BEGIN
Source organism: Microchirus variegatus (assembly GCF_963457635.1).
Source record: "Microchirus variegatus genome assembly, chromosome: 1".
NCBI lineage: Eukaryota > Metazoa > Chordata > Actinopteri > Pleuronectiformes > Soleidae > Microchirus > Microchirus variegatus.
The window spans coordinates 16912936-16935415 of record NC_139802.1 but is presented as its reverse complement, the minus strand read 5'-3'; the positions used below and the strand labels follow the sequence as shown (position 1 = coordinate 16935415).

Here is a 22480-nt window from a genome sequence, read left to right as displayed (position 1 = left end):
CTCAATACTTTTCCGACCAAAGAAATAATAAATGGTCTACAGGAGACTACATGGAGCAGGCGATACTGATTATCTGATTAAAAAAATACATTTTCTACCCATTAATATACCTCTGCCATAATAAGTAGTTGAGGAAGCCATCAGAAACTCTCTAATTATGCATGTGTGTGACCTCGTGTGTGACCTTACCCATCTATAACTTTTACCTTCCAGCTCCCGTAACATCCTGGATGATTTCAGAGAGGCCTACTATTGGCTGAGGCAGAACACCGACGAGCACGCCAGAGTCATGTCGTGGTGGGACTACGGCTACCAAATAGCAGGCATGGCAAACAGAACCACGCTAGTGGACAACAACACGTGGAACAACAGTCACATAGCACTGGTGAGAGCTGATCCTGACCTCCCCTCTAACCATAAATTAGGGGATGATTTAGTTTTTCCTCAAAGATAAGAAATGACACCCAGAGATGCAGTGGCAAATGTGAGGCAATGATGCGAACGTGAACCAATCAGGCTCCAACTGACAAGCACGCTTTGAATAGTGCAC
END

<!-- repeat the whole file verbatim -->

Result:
Source organism: Microchirus variegatus (assembly GCF_963457635.1).
Source record: "Microchirus variegatus genome assembly, chromosome: 1".
NCBI lineage: Eukaryota > Metazoa > Chordata > Actinopteri > Pleuronectiformes > Soleidae > Microchirus > Microchirus variegatus.
The window spans coordinates 16912936-16935415 of record NC_139802.1 but is presented as its reverse complement, the minus strand read 5'-3'; the positions used below and the strand labels follow the sequence as shown (position 1 = coordinate 16935415).

Here is a 22480-nt window from a genome sequence, read left to right as displayed (position 1 = left end):
CTCAATACTTTTCCGACCAAAGAAATAATAAATGGTCTACAGGAGACTACATGGAGCAGGCGATACTGATTATCTGATTAAAAAAATACATTTTCTACCCATTAATATACCTCTGCCATAATAAGTAGTTGAGGAAGCCATCAGAAACTCTCTAATTATGCATGTGTGTGACCTCGTGTGTGACCTTACCCATCTATAACTTTTACCTTCCAGCTCCCGTAACATCCTGGATGATTTCAGAGAGGCCTACTATTGGCTGAGGCAGAACACCGACGAGCACGCCAGAGTCATGTCGTGGTGGGACTACGGCTACCAAATAGCAGGCATGGCAAACAGAACCACGCTAGTGGACAACAACACGTGGAACAACAGTCACATAGCACTGGTGAGAGCTGATCCTGACCTCCCCTCTAACCATAAATTAGGGGATGATTTAGTTTTTCCTCAAAGATAAGAAATGACACCCAGAGATGCAGTGGCAAATGTGAGGCAATGATGCGAACGTGAACCAATCAGGCTCCAACTGACAAGCACGCTTTGAATAGTGCAC